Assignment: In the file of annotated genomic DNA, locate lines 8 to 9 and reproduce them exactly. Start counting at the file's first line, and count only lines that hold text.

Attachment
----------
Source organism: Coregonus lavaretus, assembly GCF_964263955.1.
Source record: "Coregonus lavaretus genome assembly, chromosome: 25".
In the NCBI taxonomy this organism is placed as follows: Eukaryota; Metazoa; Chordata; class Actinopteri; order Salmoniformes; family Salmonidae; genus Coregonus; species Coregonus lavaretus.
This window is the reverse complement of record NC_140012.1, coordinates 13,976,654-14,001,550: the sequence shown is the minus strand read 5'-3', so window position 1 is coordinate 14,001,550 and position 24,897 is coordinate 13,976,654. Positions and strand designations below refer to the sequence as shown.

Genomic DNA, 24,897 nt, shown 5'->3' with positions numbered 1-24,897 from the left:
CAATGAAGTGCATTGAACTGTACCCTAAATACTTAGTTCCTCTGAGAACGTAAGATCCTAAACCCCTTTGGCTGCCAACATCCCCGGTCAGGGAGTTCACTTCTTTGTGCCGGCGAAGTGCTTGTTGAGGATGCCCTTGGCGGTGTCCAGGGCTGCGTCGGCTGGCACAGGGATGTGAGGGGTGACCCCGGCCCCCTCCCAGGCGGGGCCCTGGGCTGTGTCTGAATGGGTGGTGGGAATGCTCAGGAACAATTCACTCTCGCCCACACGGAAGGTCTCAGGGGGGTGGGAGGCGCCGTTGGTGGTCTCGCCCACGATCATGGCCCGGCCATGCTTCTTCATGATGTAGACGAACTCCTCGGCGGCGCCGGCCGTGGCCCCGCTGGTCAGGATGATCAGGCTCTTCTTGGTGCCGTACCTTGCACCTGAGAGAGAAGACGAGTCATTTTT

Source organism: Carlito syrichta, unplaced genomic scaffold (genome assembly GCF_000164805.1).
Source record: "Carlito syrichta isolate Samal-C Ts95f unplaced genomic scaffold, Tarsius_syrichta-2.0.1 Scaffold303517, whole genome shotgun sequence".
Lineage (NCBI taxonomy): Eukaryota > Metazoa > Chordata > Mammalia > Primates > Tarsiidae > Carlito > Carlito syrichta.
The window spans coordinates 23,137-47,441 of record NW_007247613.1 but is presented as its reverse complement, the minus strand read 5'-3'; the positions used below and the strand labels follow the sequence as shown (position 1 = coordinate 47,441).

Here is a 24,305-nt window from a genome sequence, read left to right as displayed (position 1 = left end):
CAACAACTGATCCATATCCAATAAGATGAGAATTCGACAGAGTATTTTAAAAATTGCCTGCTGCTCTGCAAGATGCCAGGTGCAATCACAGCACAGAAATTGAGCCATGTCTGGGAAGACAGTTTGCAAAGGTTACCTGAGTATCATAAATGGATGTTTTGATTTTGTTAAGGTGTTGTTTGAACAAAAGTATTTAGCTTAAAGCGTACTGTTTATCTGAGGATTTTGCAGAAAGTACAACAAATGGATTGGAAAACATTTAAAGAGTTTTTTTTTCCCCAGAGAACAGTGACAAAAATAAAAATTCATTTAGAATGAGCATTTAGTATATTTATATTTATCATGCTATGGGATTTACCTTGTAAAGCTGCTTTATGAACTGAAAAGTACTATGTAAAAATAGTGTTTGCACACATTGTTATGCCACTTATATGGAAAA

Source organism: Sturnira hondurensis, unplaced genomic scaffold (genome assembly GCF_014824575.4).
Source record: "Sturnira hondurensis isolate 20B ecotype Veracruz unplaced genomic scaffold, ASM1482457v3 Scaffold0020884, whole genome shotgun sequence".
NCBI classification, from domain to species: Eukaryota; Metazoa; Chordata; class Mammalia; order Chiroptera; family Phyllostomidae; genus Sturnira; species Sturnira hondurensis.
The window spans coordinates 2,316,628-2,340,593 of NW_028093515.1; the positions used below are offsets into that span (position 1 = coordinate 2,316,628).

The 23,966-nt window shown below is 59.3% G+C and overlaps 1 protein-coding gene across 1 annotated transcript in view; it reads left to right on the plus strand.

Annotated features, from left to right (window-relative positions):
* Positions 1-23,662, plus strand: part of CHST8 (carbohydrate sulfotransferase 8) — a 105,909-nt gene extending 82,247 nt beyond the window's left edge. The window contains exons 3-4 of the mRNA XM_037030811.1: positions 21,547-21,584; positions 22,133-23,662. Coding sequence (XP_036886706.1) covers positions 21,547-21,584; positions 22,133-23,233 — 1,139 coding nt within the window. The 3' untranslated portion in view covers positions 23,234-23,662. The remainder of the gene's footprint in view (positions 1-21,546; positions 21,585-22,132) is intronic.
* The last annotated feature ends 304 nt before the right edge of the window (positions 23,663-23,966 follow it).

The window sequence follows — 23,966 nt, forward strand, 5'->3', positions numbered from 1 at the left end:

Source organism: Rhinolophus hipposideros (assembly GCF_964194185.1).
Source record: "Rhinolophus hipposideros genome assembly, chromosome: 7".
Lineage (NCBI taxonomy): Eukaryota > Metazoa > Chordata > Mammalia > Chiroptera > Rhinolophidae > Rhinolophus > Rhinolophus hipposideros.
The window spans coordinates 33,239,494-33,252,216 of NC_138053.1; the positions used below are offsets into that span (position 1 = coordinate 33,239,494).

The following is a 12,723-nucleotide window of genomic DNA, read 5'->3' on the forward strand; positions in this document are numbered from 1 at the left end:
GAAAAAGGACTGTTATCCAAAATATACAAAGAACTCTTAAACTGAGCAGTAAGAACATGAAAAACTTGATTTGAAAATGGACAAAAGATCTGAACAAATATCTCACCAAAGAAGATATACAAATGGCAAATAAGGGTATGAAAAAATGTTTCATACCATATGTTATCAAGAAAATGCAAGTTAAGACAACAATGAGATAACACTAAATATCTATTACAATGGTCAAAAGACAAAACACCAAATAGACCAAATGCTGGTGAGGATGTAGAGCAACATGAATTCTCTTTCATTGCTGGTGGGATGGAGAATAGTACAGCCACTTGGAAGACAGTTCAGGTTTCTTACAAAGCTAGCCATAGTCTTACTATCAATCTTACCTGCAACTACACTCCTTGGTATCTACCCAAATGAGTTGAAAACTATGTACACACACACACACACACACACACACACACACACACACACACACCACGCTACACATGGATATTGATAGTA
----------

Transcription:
Source record: "Carlito syrichta isolate Samal-C Ts95f unplaced genomic scaffold, Tarsius_syrichta-2.0.1 Scaffold303517, whole genome shotgun sequence".
Lineage (NCBI taxonomy): Eukaryota > Metazoa > Chordata > Mammalia > Primates > Tarsiidae > Carlito > Carlito syrichta.